Wednesday, September 04, 2013

Dear Congress: Please Make President Obama Look Bad on Syria (Even if Your Reasons for Doing So Are Wrong)

[Cross-posted to Political Context]

To Senators Roberts and Moran and Representative Pompeo,

Sometime in the next week or so, Speaker of the House John Boehner and Senate Majority Leader Harry Reid will schedule votes on whether or not Congress will give its authorization (or, depending on who you talk to or what the language of the coming resolution may include, "support") for President Obama to go forward with the plan which he and his security team have clearly already decided upon: to strategically bomb certain military sites in Syria as a response to the information (which they, at least, are certain of) that the Syrian government of Bashar Hafez al-Assad has used, in violation of widely accepted principles of international law, chemical weapons like sarin gas to kill hundreds of civilian supporters of the rebellion against his rule which he currently is fighting. Since you're my senators and my local representative here in the 4th congressional district in the state of Kansas, I thought I'd share my opinion about this upcoming vote with you. I think you should embarrass President Obama, and give him a big "no."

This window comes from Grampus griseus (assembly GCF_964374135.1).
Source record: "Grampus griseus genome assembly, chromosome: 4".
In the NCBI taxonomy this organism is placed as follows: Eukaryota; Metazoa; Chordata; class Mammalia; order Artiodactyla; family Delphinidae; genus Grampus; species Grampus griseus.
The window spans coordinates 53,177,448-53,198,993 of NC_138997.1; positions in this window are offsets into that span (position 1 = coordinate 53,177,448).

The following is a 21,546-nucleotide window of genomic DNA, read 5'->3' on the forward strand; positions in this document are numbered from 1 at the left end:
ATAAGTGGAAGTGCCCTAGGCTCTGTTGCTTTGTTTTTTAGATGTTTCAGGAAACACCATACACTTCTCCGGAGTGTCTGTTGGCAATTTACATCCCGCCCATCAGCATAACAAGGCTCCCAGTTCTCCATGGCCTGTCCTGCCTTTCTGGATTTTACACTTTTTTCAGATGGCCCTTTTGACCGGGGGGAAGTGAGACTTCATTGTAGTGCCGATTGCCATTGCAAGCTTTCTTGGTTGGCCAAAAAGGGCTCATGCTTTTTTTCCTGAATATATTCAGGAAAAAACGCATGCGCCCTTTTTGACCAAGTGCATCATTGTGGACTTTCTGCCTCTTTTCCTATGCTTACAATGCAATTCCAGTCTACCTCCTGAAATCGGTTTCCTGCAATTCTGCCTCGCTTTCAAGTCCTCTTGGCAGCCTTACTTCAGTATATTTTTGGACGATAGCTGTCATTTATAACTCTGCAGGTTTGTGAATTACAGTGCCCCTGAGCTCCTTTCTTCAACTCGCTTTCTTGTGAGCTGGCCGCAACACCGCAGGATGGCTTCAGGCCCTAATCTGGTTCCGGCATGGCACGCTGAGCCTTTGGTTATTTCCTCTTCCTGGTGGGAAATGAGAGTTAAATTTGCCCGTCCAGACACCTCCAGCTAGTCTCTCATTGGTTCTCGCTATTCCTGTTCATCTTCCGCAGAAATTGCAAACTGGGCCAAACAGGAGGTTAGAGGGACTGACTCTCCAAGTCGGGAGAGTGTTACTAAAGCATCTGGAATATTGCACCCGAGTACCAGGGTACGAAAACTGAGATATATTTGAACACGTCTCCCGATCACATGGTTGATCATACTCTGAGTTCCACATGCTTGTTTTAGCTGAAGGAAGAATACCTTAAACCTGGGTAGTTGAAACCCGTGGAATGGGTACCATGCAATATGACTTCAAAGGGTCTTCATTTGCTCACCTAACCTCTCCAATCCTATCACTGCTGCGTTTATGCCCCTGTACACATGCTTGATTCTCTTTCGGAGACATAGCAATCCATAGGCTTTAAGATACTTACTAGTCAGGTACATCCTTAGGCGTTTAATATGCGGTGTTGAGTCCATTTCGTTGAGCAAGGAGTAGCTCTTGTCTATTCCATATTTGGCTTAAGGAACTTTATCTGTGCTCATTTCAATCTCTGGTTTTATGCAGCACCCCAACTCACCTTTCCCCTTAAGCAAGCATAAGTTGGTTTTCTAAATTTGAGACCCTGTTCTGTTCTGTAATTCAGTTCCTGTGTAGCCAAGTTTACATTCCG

Some part of all of you, I strongly suspect, already wants to do this. After all, this is something President Obama wants, and agreeing with him on really anything at all is a guaranteed loser with a decent chunk of the Kansas electorate. This suggests that voting against whatever the resolution ultimately says is plain old smart constituent service, not to mention a way to burnish your bona fides as solid and faithful conservative Kansas Republicans. All you need to do is cook up some talking points which explain why Obama and his team don't understand what you think they should understand about the war in Syria, and hence can't possibly be trusted to manage any kind of military action at all, and you'd be good to go. That's justification isn't, in my view, remotely accurate, but if you want to run that way, it'll at least mean you'll be voting the way I think you should, so I won't complain.